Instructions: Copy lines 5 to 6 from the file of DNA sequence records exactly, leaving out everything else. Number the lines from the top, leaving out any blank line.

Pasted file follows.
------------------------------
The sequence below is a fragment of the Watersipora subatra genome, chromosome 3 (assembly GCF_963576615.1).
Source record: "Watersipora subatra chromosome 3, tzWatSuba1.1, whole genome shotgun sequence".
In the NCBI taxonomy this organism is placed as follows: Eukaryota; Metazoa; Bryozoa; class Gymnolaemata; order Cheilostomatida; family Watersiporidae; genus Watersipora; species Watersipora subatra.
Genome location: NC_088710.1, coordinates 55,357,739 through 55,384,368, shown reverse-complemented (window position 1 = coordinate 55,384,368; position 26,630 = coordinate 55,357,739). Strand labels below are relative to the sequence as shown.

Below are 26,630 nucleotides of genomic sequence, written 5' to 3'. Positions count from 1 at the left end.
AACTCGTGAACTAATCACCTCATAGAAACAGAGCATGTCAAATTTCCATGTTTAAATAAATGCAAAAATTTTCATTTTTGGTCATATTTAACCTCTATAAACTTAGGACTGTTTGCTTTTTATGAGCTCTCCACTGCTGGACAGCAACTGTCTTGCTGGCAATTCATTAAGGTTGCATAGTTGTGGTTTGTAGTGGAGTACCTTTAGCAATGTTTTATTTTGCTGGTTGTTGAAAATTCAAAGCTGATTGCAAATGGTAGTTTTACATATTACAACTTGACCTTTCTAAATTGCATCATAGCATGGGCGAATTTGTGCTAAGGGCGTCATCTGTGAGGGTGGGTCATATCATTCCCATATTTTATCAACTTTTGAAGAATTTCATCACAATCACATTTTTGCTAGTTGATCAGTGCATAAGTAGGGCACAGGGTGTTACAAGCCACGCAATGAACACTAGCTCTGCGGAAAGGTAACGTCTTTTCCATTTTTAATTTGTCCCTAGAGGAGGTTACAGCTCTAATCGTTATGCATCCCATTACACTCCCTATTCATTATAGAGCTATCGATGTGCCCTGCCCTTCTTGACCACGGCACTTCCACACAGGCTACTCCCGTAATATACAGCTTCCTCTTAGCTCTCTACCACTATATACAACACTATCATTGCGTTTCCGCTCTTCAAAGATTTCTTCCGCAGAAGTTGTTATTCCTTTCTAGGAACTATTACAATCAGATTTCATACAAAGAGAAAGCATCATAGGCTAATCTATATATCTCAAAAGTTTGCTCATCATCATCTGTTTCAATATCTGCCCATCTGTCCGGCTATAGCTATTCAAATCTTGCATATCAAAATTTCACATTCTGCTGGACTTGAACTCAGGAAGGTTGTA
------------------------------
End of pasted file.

Below are 26,630 nucleotides of genomic sequence, written 5' to 3'. Positions count from 1 at the left end.
AACTCGTGAACTAATCACCTCATAGAAACAGAGCATGTCAAATTTCCATGTTTAAATAAATGCAAAAATTTTCATTTTTGGTCATATTTAACCTCTATAAACTTAGGACTGTTTGCTTTTTATGAGCTCTCCACTGCTGGACAGCAACTGTCTTGCTGGCAATTCATTAAGGTTGCATAGTTGTGGTTTGTAGTGGAGTACCTTTAGCAATGTTTTATTTTGCTGGTTGTTGAAAATTCAAAGCTGATTGCAAATGGTAGTTTTACATATTACAACTTGACCTTTCTAAATTGCATCATAGCATGGGCGAATTTGTGCTAAGGGCGTCATCTGTGAGGGTGGGTCATATCATTCCCATATTTTATCAACTTTTGAAGAATTTCATCACAATCACATTTTTGCTAGTTGATCAGTGCATAAGTAGGGCACAGGGTGTTACAAGCCACGCAATGAACACTAGCTCTGCGGAAAGGTAACGTCTTTTCCATTTTTAATTTGTCCCTAGAGGAGGTTACAGCTCTAATCGTTATGCATCCCATTACACTCCCTATTCATTATAGAGCTATCGATGTGCCCTGCCCTTCTTGACCACGGCACTTCCACACAGGCTACTCCCGTAATATACAGCTTCCTCTTAGCTCTCTACCACTATATACAACACTATCATTGCGTTTCCGCTCTTCAAAGATTTCTTCCGCAGAAGTTGTTATTCCTTTCTAGGAACTATTACAATCAGATTTCATACAAAGAGAAAGCATCATAGGCTAATCTATATATCTCAAAAGTTTGCTCATCATCATCTGTTTCAATATCTGCCCATCTGTCCGGCTATAGCTATTCAAATCTTGCATATCAAAATTTCACATTCTGCTGGACTTGAACTCAGGAAGGTTGTA